Are You a Closet Product Manager?
by Peg Bogema
I’m going to hazard a guess that if you work for a company that has software as its primary product, you know if you are a Product Manager. Maybe the job title is different, but the job description is clear.
On the other hand, if your employer produces software as an adjunct to something else that is more important—like hardware or professional services or tangible goods—you might be a Product Manager without being called a Product Manager. In fact, you might have a completely different job that absorbs 98% of your time with the spare 2% (insert snicker here) dedicated to something that could loosely be described as deciding-what-direction-a-software-product-is going-and-making-sure-that-it-gets-there-before-the-competition-beats-you-to-it.
So, if you realistically are a Product Manager there are a few things that you should know about how to be a good one.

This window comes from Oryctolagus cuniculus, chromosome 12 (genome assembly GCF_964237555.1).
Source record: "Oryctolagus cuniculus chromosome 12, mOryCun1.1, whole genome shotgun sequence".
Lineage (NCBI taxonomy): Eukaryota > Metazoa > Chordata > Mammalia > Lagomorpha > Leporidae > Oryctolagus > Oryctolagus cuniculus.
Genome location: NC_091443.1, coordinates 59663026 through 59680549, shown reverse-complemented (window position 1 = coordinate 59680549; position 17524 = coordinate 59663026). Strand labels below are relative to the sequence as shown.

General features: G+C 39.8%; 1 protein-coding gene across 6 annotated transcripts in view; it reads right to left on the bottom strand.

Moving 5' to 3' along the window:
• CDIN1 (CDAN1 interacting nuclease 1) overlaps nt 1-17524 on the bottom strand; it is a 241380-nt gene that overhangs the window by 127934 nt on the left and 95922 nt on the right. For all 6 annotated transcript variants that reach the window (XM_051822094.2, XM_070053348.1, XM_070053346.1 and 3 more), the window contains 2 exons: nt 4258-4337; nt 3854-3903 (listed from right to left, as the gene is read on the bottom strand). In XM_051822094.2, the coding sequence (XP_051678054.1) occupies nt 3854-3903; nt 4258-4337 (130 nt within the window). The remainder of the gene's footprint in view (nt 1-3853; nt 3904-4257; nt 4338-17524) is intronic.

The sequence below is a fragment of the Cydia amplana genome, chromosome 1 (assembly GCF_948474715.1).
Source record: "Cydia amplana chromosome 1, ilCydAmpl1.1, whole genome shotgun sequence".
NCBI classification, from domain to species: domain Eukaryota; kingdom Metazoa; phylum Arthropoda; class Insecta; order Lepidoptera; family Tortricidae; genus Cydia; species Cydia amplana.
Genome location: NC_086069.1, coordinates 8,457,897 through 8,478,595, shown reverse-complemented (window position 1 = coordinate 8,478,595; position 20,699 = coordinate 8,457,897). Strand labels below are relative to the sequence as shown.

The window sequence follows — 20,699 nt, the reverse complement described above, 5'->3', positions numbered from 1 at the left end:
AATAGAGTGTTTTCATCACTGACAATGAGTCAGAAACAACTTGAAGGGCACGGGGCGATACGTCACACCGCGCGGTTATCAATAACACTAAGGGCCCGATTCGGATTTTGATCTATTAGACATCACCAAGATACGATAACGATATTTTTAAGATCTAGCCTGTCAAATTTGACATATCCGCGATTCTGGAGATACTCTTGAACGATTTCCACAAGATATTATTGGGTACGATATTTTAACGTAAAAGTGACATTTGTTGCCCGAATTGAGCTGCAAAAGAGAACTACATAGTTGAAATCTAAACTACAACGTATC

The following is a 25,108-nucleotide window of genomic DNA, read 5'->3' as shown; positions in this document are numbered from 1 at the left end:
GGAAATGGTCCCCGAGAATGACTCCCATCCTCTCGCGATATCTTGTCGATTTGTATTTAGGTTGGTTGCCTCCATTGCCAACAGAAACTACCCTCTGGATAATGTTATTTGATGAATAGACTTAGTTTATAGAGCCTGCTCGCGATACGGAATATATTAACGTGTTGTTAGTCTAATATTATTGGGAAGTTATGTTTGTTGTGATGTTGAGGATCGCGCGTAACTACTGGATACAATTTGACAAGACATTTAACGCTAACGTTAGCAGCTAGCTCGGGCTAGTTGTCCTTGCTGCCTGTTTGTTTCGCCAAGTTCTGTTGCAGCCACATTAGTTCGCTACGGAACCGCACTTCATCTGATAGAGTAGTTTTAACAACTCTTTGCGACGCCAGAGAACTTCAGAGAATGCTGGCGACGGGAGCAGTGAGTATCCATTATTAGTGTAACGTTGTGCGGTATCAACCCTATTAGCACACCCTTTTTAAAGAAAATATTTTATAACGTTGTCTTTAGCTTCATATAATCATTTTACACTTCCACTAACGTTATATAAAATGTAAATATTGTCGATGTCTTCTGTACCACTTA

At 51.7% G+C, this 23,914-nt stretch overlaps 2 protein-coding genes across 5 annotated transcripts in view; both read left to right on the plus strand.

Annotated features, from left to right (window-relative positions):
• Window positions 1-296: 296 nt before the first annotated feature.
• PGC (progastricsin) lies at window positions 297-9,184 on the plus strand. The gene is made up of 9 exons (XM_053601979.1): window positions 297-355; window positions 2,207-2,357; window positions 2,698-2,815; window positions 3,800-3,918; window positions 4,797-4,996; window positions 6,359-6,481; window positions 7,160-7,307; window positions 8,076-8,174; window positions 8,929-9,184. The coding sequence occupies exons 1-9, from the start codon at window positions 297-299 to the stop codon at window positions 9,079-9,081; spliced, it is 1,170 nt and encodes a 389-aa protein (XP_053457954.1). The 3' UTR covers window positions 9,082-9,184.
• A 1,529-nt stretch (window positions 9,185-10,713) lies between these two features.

Interact with End Users
To be a good Product Manager, you have to find both the time and the means to interact with the end users of your software.
Product development should not be done in a bubble. But that’s exactly where your software development team usually is. They get let out for fifteen minutes a day to see the sunlight, and then they are sent back into their darkened cube farm to sling code. All joking aside, the demands on the team are usually so great that they cannot spare the time to interact with customers.
So the Product Manager has to make every effort to interact with the end users so that he can champion their causes and needs.
Opportunities to interact with end users are abundant. Here are a few examples:
- If your company goes to trade shows, this is an excellent place to meet up with your current user base as well as prospective users. Do everything possible to bring a full blown set-up so that you can observe end users as they exercise your product.
- Go out on sales calls to client sites that already use your product. This provides an opportunity to see it in action.